Nikon Learn & Explore

Manhattanhenge Offers Photographers a Rare Photo Opportunity

Javan Ng photo of Manhattanhenge, showing the setting sun between the city buildings

© Javan Ng

Sunbursts or flare may fill the frame since you're pointing the camera directly into the setting sun, adding to the photo. D750, AF-S NIKKOR 24-120mm f/4G ED VR, 1/125 second, f/16, ISO 200, Aperture priority, Matrix metering, focal length at 120mm.

Javan Ng photo of Manhattanhenge, showing the setting sun between the city buildings

© Javan Ng

For the starburst effect on your Manhattanhenge photo, use a small aperture such as f/11 or smaller. D750, AF-S NIKKOR 24-120mm f/4G ED VR, 1/30 second, f/16, ISO 200, Aperture priority, Matrix metering, focal length at 24mm.

Updated with 2023 dates! 

Every photographer knows taking the perfect photo requires being in the right place at the right time. Nowhere is this truer than during the rare sunset photography opportunity of Manhattanhenge, the unique phenomenon that occurs twice a year around the summer solstice in NYC.

“It’s all about location,” says Singapore-based photographer Javan Ng, “for Manhattanhenge, you have to be on the city street grid.”

Specifically, during Manhattanhenge (a reference to Stonehenge in England) the setting sun is aligned perfectly with the east-west street grid of Manhattan.

Indeed, it is such a unique event that only certain cities throughout the world are fortunate enough to experience a henge like it.

Why does Manhattanhenge happen in NYC?

And why is that? The answer: City planning.

Specifically, when New York City was designed, the Commissioners Plan of 1811 called for the east-west streets to be 29 degrees off true east/west. As a result, the event does not happen on the exact solstice each year. Instead it usually occurs in May and July.

And, it makes NYC ideal for Manhattanhenge—a term coined by astrophysicist Neil deGrasse Tyson.

When is Manhattanhenge 2023?

For 2023, Manhattanhenge will happen on May 29, 8:13pm (Half sun) and May 30, 8:13pm (Full sun) and July 12, 8:20pm (Full sun) and July 13, 8:21pm (Half sun).

During the half sun event, only the top half of the sun is seen while during the full sun the entire circle of the sun is seen between buildings.

The best way to stay up to date on future cityhenges, is to search the internet; meanwhile the American Museum of Natural History in New York lists the upcoming New York City ones, as it gets closer to the dates.

Javan Ng photo of Manhattanhenge taken from Gantry Park in Long Island City showing the sunset over Manhattan

© Javan Ng

Gantry Plaza State Park in Long Island City is East of Manhattan. The view of Manhattanhenge from the park allows you to capture a wide-angle shot of Manhattan and the setting sun. D750, AF-S NIKKOR 24-120mm f/4G ED VR, 1/125 second, f/16, ISO 500, Aperture priority, Matrix metering, focal length at 95mm.

Manhattanhenge Photography Tips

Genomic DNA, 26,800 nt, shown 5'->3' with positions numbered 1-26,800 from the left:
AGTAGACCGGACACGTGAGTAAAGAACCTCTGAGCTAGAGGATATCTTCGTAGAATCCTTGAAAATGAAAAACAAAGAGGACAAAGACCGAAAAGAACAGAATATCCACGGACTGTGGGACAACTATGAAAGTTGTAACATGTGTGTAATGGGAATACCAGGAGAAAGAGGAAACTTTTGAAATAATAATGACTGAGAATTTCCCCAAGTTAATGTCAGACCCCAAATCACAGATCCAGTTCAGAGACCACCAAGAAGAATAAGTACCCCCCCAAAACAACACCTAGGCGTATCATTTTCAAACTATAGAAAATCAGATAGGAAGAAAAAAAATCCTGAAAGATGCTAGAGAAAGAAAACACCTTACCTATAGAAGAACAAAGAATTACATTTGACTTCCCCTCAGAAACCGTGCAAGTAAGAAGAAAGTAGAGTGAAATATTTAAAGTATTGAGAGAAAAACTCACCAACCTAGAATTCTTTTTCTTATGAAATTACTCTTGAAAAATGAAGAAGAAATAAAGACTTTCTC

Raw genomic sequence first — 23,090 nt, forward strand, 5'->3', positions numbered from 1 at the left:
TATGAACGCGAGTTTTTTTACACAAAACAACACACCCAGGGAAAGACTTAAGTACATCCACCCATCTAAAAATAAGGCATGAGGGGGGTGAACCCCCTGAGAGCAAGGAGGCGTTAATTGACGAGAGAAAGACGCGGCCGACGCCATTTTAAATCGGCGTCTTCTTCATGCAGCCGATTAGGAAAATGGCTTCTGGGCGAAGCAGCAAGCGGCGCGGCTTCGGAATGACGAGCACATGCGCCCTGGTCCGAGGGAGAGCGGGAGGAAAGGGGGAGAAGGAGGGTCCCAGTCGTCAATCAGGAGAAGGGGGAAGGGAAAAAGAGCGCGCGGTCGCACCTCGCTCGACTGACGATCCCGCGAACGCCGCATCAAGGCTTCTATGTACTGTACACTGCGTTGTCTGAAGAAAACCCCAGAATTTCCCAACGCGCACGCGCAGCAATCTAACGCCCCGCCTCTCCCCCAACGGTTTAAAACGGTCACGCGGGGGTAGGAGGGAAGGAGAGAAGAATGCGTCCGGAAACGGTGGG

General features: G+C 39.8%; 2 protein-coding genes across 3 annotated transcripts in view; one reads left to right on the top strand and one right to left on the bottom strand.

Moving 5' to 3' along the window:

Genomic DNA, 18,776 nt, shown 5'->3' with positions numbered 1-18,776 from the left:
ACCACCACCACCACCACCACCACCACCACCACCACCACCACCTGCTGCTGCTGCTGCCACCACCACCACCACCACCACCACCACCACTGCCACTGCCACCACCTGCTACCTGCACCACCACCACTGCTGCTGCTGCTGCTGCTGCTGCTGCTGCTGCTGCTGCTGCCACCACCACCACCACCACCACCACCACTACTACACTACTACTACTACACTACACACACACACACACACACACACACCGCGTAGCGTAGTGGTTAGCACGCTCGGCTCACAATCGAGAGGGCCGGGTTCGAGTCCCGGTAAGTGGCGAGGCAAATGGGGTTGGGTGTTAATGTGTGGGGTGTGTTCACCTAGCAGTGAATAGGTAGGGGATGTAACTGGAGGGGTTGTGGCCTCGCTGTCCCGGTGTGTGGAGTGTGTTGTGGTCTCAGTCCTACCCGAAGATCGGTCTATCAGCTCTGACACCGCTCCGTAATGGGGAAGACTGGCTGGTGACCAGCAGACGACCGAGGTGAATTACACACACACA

How can photographers capture the best Manhattanhenge images?

The good news is any camera will do the trick—assuming you are in good position for the henge. Another suggestion is to use a tripod if you have one to steady the camera, especially because you might be using long exposures. If you are shooting handheld, just increase the ISO for a fast enough shutter speed so it won’t cause blur.

That said, while Manhattan is not the only city with its own henge, it is necessary to be in one with an east to west street grid.

Where else can I see a city henge?

Other major cities with a cityhenge include: Montreal, Toronto, Chicago, Philadelphia, Boston and Washington DC.

Where is the best place to photograph Manhattanhenge?

For the clearest views, it’s best to position yourself on the widest crosstown streets, like 14th, 23rd, 34th, 42nd, and 57th Streets. Remember to look around for famous New York City landmarks to enhance the sense of place in your images. For example you have the Empire State Building on 34th Street, or the Chrysler Building and Times Square on 42nd Street.

To that end, Javan offers: “Another one of my favorite venues to photograph Manhattanhenge is Gantry Plaza State Park in Long Island City. You get to see the sun setting behind 42nd street. You can shoot close up with a telephoto lens or include the Manhattan skyline in your shot with a wide-angle lens.”

Overall, Javan—who first shot the unique event while based in New York City—encourages photographers to take advantage of the opportunity if they can.

“It’s a rare sight to see the sun setting in perfect alignment with the city street grid. You don’t get to see this very often." He continues: ”I would love to be back in New York to capture it again if I have the opportunity. It’s amazing and beautiful to see the sun momentarily float above the distant horizon, casting a golden glow on the New York City streets.”

In fact, even for a world traveler such as Javan, the opportunity to find another cityhenge is very difficult.

“I’m always on the lookout for such unique occurrences when I travel to other cities or in my own country, but so far I have not found any quite the same as Manhattan [henge],” he concludes.

5 Tips for Photographing Manhattanhenge

  1. Any camera will work for photographing Manhattanhenge.

  2. Choose a wide crosstown (East/West) street to view the Manhattanhenge.

  3. The further east you are, the more buildings will be visible in your photo.

  4. Use a tripod to steady the camera if you want to utilize a slow shutter speed.

  5. If you don’t have a tripod, increase the ISO to allow you to increase the shutter speed so you can comfortably handhold the camera.

This Article Goes Great With These Products